1 Introduction

The global number of vulnerable people in areas of landslide risk is expected to increase due to the twin forces of climate change (IPCC, 2023) and rising urbanization rates (Taubenböck et al., 2012). For example, in the Andes region, about 1.4 million households are exposed to natural hazards (Peduzzi et al., 2009; UN-Habitat, 2015, 2016). Citizens living in informal settlements (neighborhoods that are constructed outside of governmental planning regulations) are disproportionally affected. In the Colombian city of Medellín alone, 81 % of the 290 000 residents exposed to landslide hazard dwell in substandard housing areas (Kühnl et al., 2021). This is not only true for the Medellín example: Müller et al. (2020) showed that informal settlers tend to settle or have to settle in highly exposed landslide-prone locations. This exposure follows the global trend of socioeconomically vulnerable populations being disproportionally affected by the effects of climate change. Therefore, the IPCC AR6 Synthesis Report (2023) stresses the urgency to prioritize issues of equity, climate justice, social justice and inclusion when it comes to mitigation and climate-resilient development.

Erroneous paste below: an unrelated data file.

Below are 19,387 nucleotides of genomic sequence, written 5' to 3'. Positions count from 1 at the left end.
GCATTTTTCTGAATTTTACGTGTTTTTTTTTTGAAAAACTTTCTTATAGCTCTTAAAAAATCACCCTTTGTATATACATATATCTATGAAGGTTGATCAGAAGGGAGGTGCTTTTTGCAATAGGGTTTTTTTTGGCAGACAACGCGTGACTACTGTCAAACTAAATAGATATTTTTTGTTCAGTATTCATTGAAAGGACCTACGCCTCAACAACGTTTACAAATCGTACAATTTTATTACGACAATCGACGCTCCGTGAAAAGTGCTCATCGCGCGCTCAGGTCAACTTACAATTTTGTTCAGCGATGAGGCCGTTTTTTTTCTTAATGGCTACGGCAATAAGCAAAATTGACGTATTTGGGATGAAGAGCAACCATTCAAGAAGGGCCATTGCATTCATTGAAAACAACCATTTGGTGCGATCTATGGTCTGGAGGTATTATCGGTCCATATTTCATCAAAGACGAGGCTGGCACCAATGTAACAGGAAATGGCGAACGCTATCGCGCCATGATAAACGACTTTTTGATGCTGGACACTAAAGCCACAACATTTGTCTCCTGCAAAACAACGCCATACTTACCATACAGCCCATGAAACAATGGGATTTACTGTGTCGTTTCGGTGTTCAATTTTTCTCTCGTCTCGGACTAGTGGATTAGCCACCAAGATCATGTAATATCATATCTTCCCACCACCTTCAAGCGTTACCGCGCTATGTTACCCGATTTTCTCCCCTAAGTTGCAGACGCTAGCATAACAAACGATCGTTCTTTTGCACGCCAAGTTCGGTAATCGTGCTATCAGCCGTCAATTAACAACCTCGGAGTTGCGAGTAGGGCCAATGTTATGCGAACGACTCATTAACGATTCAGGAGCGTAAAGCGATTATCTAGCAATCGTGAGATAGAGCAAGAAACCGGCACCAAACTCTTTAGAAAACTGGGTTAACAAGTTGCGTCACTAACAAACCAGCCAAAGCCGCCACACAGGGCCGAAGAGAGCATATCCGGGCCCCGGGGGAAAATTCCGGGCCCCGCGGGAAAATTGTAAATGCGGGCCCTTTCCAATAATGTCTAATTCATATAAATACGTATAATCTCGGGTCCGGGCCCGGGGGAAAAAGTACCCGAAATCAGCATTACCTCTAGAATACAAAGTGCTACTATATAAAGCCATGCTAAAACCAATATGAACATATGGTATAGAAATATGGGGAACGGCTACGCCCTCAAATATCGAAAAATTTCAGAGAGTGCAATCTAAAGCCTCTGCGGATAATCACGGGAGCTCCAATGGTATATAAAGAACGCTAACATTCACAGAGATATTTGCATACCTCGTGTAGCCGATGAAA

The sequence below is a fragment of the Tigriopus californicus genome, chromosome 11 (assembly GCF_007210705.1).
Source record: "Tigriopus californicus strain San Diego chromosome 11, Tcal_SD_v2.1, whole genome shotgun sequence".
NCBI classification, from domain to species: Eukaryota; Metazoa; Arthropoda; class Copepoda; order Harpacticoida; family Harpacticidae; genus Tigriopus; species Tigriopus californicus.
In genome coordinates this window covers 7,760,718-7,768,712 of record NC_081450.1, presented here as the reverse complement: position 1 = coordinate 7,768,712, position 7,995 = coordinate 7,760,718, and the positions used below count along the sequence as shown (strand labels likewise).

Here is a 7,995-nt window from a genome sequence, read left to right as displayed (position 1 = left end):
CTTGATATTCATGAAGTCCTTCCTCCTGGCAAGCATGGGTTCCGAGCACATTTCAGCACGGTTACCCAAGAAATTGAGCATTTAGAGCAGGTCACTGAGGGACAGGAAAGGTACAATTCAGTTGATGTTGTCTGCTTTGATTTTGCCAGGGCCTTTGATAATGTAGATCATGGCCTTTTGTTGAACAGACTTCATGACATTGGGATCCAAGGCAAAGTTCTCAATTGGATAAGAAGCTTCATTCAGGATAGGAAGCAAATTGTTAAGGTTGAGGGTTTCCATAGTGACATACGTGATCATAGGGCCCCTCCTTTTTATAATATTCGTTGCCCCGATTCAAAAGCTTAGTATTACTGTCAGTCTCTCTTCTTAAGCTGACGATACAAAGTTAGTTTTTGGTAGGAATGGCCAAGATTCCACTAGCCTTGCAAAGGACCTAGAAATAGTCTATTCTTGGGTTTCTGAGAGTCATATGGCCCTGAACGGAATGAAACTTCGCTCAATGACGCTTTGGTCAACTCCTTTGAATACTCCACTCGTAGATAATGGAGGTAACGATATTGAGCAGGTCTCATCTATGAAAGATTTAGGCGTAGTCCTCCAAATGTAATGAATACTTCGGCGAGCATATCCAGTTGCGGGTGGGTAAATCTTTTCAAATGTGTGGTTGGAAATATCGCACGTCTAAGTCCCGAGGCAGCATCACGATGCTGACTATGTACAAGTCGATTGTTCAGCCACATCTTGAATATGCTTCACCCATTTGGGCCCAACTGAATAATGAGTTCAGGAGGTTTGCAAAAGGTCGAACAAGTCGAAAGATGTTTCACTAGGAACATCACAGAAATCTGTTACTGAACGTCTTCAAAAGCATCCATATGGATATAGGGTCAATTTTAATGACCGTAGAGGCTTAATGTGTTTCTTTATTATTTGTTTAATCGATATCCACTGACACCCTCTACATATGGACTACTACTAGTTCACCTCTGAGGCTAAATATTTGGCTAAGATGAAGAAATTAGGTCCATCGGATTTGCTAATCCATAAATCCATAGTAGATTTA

The fundamental goal of risk reduction, as for example articulated in the Sendai Framework for Disaster Risk Reduction 2015–2030 (UNISDR, 2015), is for instance to be achieved by means of early warning systems (EWSs), in our case against landslide hazards. This is a scientific and technical challenge on the one hand and a social challenge on the other. In this paper, the goals and the technical–social challenges and experiences with the implementation of a landslide early warning system (LEWS) are presented; a possible way between abstract goals and local implementation in the field of risk reduction will be shown. The presented findings follow the four-level structure of EWSs of UNDRR (the UN Office for Disaster Risk Reduction, formerly UNISDR) (UNDRR, 2023). The city of Medellín was chosen as a case study because of a large number of residents (over 230 000) living in landslide-prone, informal settlements (Kühnl et al., 2021), a proactive government with a track record of innovative urban improvement (Drummond et al., 2012) and the existence of a unique early warning project in Latin America (SIATA: Sistema de Alerta Temprana del Valle de Aburrá). In Medellín, a resettlement of citizens out of landslide hazard zones is infeasible given the large numbers of people at risk and lack of urban land in low-hazard areas in the city.